"If an Arab and a Jew can look at one another and see the Akashic lineage and see the one family, there is hope. If they can see that their differences no longer require that they kill one another, then there is a beginning of a change in history. And that's what is happening now. All of humanity, no matter what the spiritual belief, has been guilty of falling into the historic trap of separating instead of unifying. Now it's starting to change. There's a shift happening."

“ … Here is another one. A change in what Human nature will allow for government. "Careful, Kryon, don't talk about politics. You'll get in trouble." I won't get in trouble. I'm going to tell you to watch for leadership that cares about you. "You mean politics is going to change?" It already has. It's beginning. Watch for it. You're going to see a total phase-out of old energy dictatorships eventually. The potential is that you're going to see that before 2013.

They're going to fall over, you know, because the energy of the population will not sustain an old energy leader ..."

African Union (AU)

African Union (AU)
African Heads of State pose for a group photo ahead of the start of the 28th African Union summit in Addis Ababa on January 30, 2017 (AFP Photo/ Zacharias ABUBEKER)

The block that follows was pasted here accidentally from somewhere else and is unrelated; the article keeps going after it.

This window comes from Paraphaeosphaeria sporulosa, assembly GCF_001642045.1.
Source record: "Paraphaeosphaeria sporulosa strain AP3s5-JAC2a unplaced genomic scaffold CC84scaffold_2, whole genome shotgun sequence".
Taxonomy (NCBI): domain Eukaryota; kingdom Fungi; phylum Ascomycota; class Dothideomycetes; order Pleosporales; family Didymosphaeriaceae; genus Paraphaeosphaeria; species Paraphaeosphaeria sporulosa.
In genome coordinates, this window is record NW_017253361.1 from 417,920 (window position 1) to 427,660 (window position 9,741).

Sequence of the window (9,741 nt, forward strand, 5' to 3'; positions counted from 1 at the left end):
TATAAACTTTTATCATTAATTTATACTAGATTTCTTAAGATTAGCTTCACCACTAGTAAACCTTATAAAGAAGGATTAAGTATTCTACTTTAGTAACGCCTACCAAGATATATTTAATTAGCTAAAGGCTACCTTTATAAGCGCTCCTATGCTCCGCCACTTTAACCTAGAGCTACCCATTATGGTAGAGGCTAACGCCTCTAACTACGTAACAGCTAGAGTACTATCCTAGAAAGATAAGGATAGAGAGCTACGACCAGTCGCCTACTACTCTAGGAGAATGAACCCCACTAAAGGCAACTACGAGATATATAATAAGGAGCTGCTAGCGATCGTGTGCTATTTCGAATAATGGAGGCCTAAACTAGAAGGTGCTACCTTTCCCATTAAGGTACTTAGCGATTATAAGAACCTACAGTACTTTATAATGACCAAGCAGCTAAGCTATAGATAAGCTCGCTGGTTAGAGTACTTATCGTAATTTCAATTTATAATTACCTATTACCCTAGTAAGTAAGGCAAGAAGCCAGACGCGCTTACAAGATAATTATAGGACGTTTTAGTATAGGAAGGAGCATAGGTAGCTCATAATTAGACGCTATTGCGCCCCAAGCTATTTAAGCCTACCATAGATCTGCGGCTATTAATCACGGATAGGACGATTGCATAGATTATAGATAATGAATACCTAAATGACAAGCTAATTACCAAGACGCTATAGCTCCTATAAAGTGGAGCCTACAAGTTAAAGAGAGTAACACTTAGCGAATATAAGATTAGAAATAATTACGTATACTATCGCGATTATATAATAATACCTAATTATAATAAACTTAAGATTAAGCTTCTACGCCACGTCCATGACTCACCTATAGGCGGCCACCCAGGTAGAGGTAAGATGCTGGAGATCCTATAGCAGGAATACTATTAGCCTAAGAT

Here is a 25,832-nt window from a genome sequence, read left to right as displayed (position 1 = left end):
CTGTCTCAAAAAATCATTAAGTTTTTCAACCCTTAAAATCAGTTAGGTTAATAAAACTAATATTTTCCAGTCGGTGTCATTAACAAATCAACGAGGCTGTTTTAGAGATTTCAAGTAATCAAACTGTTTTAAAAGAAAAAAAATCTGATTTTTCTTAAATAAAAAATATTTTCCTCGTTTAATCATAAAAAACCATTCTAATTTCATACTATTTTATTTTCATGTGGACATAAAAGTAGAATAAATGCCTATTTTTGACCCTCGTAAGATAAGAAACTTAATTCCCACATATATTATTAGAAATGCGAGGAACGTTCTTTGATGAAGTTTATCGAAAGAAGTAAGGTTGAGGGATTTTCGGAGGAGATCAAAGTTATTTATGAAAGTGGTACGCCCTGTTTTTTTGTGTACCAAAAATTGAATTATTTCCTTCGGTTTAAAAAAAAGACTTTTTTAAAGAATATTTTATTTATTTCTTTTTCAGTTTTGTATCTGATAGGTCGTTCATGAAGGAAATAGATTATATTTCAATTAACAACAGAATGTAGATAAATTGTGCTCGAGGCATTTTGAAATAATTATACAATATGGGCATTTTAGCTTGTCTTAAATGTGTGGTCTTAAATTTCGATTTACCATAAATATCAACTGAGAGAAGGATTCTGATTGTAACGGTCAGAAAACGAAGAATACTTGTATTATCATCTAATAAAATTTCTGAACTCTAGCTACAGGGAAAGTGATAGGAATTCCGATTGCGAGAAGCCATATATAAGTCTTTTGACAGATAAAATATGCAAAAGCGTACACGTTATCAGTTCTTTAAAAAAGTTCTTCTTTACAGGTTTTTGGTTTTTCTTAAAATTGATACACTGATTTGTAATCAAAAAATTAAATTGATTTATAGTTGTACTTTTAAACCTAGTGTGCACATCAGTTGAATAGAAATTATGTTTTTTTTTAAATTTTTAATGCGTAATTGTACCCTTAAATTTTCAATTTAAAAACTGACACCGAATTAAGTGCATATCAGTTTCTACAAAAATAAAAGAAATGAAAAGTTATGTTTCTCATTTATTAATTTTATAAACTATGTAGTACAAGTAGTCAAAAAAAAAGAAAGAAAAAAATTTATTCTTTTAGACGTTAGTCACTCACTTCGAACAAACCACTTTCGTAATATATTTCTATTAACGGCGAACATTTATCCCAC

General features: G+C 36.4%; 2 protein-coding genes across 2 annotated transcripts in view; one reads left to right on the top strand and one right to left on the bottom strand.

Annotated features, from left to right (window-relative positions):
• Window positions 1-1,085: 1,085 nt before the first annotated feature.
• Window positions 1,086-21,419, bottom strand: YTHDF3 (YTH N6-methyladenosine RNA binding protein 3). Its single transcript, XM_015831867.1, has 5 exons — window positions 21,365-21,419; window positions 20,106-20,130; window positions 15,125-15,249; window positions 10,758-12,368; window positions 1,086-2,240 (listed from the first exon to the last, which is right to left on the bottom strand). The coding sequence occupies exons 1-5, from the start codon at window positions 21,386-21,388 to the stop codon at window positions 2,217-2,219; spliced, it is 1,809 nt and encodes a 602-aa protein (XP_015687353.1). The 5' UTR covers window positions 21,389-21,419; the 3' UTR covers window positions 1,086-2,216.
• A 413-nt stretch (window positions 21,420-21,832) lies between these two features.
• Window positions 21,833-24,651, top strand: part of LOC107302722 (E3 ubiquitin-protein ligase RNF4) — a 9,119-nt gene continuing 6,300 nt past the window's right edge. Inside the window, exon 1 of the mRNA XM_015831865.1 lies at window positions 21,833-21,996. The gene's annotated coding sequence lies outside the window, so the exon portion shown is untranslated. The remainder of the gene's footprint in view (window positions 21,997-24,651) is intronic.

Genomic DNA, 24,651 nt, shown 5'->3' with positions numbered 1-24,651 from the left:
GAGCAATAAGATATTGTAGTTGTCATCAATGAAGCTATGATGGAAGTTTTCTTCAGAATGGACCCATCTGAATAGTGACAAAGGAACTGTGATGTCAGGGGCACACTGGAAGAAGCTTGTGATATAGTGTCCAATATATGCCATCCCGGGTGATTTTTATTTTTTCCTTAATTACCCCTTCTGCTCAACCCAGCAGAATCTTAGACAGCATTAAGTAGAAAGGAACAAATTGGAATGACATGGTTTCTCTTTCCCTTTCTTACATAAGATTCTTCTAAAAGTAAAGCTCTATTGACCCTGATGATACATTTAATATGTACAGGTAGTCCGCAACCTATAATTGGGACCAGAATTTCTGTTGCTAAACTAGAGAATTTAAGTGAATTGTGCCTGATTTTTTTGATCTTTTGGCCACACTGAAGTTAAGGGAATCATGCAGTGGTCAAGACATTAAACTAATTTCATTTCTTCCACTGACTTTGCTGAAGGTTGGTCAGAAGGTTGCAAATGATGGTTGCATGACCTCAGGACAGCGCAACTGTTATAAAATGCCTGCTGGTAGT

Nelson Mandela

Nelson Mandela
Few words can describe Nelson Mandela, so we let him speak for himself. Happy birthday, Madiba.

Sunday, February 6, 2011

Saudi Comics Poke Fun At Mubarak, Arab World

NPR, by Deborah Amos, February 6, 2011

Deborah Amos /NPR

A comedy show, with government approval, takes place 80 miles outside Riyadh, the capital of Saudi Arabia.

So far, the street protests demanding political change in the Arab world have not reached Saudi Arabia — and most analysts agree that they're not likely to come.

The country has the largest economy in the region and plenty of oil wealth to cushion discontent. But in a place usually known for oil, camels and veiled women, add one more image of Saudi Arabia: stand-up comics. These young Saudis are taking on Egypt's protests as a source of material, far into the Saudi desert.